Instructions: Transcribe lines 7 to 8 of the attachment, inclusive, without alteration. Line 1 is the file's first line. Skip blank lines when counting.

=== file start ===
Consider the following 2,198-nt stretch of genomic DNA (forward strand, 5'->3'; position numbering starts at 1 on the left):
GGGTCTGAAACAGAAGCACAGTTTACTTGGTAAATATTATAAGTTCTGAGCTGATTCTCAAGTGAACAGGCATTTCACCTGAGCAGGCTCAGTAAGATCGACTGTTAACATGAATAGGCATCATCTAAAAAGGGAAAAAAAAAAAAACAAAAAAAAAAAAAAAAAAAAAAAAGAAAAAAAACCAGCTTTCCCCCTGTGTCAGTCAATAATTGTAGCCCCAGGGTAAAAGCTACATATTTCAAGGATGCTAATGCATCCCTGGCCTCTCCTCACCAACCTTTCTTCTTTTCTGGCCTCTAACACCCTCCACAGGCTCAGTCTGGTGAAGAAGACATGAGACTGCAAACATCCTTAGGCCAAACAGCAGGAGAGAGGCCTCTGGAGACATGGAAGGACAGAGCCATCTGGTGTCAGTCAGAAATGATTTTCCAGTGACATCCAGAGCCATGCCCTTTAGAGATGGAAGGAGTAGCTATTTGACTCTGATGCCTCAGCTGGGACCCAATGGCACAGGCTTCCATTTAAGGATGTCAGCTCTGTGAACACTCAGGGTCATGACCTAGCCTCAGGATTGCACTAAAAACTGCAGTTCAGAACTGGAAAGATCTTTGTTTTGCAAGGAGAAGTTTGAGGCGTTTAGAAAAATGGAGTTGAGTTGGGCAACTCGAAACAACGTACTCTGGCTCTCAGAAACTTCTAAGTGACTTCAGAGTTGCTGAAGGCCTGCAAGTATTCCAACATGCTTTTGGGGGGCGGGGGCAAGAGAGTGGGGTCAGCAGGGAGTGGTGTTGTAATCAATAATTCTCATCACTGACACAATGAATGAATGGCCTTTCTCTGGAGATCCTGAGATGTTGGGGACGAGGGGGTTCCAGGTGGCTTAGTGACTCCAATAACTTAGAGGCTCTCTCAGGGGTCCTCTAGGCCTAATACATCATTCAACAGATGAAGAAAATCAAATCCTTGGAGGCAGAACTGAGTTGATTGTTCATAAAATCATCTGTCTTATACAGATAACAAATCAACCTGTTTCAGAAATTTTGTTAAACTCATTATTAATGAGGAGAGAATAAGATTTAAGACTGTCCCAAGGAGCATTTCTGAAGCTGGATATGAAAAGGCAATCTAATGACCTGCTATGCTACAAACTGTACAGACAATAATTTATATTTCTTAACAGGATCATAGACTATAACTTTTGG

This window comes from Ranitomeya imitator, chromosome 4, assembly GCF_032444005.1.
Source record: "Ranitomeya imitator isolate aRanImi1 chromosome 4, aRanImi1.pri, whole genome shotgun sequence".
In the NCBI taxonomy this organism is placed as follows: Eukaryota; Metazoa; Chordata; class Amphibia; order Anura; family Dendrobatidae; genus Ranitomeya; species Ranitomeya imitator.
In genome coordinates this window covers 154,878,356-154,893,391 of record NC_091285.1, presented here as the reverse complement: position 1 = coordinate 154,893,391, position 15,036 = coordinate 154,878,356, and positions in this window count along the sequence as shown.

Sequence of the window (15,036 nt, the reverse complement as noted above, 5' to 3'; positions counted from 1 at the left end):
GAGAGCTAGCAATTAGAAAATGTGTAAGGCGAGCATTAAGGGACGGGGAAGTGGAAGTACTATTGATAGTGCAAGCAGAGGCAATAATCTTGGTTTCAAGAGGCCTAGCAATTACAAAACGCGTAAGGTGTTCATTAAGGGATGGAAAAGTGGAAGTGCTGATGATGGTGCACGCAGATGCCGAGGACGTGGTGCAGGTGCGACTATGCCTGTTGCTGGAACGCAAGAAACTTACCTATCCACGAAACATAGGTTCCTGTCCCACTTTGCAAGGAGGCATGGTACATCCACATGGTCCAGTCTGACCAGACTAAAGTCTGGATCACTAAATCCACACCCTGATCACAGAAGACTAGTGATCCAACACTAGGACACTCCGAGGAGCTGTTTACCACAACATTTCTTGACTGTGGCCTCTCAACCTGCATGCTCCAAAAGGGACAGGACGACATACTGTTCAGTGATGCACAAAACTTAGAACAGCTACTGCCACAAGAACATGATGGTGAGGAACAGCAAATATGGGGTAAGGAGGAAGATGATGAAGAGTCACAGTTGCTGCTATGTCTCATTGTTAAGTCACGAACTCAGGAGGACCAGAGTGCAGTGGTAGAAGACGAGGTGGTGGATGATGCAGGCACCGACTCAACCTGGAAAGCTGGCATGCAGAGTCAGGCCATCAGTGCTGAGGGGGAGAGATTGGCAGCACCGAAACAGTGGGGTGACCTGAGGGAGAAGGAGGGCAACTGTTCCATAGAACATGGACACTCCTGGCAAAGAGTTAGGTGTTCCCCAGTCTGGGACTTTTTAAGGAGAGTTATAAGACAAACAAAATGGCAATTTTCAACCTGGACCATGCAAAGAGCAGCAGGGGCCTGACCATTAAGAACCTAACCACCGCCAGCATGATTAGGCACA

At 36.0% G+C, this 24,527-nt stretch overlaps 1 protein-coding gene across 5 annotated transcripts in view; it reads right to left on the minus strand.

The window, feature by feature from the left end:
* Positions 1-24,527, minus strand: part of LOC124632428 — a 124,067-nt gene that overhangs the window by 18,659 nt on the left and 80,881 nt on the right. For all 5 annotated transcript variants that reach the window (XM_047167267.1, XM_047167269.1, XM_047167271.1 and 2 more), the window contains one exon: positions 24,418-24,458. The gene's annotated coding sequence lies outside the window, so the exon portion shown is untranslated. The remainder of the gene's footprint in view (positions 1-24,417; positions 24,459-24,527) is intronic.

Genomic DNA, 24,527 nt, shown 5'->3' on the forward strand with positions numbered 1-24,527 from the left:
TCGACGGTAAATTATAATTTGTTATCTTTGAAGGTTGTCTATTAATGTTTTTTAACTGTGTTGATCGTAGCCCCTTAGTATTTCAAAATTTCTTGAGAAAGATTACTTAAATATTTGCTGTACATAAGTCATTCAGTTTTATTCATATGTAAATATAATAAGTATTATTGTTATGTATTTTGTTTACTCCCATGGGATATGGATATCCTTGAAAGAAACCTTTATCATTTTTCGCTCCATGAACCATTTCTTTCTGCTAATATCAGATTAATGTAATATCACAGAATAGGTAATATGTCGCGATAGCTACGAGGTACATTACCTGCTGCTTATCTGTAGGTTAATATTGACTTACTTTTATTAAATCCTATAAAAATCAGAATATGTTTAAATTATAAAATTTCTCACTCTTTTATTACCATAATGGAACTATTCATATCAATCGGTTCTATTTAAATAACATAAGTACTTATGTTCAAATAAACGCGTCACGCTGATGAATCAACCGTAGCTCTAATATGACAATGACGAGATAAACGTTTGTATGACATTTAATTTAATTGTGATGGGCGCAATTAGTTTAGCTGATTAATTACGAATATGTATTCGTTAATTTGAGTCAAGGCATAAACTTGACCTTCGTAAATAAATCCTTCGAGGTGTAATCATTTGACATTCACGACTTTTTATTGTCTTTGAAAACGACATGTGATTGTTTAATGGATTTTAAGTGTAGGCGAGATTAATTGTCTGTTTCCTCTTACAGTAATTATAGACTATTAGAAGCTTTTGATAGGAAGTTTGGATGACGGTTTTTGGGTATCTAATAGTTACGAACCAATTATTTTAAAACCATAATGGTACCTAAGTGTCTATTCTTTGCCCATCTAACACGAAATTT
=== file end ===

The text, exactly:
Sequence of the window (15,036 nt, the reverse complement as noted above, 5' to 3'; positions counted from 1 at the left end):
GAGAGCTAGCAATTAGAAAATGTGTAAGGCGAGCATTAAGGGACGGGGAAGTGGAAGTACTATTGATAGTGCAAGCAGAGGCAATAATCTTGGTTTCAAGAGGCCTAGCAATTACAAAACGCGTAAGGTGTTCATTAAGGGATGGAAAAGTGGAAGTGCTGATGATGGTGCACGCAGATGCCGAGGACGTGGTGCAGGTGCGACTATGCCTGTTGCTGGAACGCAAGAAACTTACCTATCCACGAAACATAGGTTCCTGTCCCACTTTGCAAGGAGGCATGGTACATCCACATGGTCCAGTCTGACCAGACTAAAGTCTGGATCACTAAATCCACACCCTGATCACAGAAGACTAGTGATCCAACACTAGGACACTCCGAGGAGCTGTTTACCACAACATTTCTTGACTGTGGCCTCTCAACCTGCATGCTCCAAAAGGGACAGGACGACATACTGTTCAGTGATGCACAAAACTTAGAACAGCTACTGCCACAAGAACATGATGGTGAGGAACAGCAAATATGGGGTAAGGAGGAAGATGATGAAGAGTCACAGTTGCTGCTATGTCTCATTGTTAAGTCACGAACTCAGGAGGACCAGAGTGCAGTGGTAGAAGACGAGGTGGTGGATGATGCAGGCACCGACTCAACCTGGAAAGCTGGCATGCAGAGTCAGGCCATCAGTGCTGAGGGGGAGAGATTGGCAGCACCGAAACAGTGGGGTGACCTGAGGGAGAAGGAGGGCAACTGTTCCATAGAACATGGACACTCCTGGCAAAGAGTTAGGTGTTCCCCAGTCTGGGACTTTTTAAGGAGAGTTATAAGACAAACAAAATGGCAATTTTCAACCTGGACCATGCAAAGAGCAGCAGGGGCCTGACCATTAAGAACCTAACCACCGCCAGCATGATTAGGCACA